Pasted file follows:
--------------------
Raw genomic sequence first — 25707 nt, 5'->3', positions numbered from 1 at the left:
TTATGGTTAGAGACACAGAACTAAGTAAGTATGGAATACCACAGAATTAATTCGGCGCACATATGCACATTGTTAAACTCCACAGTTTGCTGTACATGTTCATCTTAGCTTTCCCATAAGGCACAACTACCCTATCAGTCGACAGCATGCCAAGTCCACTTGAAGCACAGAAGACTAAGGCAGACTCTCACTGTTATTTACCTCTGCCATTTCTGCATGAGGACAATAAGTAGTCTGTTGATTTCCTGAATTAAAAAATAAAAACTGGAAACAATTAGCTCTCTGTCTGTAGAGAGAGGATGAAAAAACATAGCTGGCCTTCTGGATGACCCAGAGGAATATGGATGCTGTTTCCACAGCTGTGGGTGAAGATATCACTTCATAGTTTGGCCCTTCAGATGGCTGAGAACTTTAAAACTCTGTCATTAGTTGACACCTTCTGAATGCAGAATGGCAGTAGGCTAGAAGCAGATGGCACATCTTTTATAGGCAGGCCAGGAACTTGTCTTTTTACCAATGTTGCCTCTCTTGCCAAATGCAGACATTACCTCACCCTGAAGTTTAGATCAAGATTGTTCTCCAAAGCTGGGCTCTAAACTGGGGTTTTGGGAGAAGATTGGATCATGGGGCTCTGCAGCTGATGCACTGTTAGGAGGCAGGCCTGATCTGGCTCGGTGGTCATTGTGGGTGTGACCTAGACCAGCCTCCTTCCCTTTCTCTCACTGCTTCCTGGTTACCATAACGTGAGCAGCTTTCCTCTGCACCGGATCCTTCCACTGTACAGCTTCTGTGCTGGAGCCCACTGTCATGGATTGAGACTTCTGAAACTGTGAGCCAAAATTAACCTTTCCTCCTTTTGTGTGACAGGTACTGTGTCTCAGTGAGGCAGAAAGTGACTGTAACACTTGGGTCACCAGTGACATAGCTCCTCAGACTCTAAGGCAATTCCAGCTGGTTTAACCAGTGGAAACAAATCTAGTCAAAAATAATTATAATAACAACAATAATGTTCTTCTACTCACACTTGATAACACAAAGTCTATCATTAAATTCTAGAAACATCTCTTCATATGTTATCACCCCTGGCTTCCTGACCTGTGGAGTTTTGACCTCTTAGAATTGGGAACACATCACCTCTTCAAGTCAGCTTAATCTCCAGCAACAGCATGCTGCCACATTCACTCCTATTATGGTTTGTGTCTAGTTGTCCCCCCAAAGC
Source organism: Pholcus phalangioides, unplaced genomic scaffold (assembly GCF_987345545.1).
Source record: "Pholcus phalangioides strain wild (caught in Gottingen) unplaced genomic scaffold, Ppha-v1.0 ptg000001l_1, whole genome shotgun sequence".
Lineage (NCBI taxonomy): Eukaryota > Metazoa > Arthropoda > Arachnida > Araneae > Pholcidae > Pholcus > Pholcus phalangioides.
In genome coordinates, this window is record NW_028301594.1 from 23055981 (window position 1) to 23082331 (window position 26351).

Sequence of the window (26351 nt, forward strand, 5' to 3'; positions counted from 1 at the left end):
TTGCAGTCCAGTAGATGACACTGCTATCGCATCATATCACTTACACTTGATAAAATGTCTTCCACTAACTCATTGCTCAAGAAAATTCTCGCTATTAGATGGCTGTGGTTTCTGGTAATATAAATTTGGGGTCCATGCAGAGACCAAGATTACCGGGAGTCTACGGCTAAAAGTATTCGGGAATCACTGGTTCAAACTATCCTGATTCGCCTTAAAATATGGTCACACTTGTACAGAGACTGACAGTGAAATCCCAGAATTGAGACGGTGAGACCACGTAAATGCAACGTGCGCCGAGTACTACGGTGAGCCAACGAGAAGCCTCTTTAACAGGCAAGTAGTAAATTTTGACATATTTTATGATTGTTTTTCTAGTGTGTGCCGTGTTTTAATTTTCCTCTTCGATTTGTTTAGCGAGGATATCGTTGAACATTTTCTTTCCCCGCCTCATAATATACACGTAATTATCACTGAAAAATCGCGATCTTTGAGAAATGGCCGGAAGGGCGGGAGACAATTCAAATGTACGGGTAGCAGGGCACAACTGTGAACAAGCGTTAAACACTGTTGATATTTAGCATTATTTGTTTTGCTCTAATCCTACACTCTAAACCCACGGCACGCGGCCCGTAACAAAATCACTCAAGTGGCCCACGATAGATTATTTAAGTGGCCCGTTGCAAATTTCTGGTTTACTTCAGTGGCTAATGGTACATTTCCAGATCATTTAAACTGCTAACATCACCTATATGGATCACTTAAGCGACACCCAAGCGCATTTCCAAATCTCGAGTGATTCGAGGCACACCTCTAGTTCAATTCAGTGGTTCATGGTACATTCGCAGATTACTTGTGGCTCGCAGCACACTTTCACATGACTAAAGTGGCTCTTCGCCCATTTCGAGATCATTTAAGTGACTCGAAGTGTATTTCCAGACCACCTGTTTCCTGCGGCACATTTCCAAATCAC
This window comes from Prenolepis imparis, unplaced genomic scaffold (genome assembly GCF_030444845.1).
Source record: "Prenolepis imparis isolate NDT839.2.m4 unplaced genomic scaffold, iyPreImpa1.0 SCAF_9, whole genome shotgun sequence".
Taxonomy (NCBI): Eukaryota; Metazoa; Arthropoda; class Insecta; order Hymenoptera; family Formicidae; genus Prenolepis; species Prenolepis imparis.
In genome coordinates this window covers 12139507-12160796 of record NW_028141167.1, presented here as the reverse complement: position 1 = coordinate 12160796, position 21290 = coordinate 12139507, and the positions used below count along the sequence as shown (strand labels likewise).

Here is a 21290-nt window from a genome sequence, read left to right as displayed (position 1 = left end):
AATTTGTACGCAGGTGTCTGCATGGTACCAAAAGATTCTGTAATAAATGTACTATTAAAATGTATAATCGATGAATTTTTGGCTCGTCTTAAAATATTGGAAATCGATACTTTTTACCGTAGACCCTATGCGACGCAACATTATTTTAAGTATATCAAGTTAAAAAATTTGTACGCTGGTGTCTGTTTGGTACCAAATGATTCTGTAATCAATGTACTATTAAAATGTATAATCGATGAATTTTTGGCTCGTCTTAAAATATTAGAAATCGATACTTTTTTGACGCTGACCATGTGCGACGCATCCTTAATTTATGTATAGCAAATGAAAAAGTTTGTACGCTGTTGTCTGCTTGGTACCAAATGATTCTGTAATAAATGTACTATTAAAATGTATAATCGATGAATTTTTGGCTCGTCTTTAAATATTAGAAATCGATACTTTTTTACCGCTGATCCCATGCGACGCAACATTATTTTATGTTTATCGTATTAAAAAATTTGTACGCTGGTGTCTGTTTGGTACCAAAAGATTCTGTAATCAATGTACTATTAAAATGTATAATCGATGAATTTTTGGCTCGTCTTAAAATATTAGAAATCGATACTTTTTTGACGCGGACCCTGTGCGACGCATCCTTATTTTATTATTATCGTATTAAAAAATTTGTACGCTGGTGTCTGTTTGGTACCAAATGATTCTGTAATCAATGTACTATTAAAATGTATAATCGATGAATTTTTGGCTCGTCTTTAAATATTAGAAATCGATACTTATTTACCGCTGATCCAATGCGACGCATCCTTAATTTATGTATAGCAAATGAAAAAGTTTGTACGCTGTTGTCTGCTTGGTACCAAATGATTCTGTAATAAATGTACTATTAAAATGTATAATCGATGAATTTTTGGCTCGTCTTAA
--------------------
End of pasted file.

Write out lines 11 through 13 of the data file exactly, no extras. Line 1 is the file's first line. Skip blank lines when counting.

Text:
Taxonomy (NCBI): Eukaryota; Metazoa; Arthropoda; class Insecta; order Hymenoptera; family Formicidae; genus Prenolepis; species Prenolepis imparis.
In genome coordinates this window covers 12139507-12160796 of record NW_028141167.1, presented here as the reverse complement: position 1 = coordinate 12160796, position 21290 = coordinate 12139507, and the positions used below count along the sequence as shown (strand labels likewise).

Here is a 21290-nt window from a genome sequence, read left to right as displayed (position 1 = left end):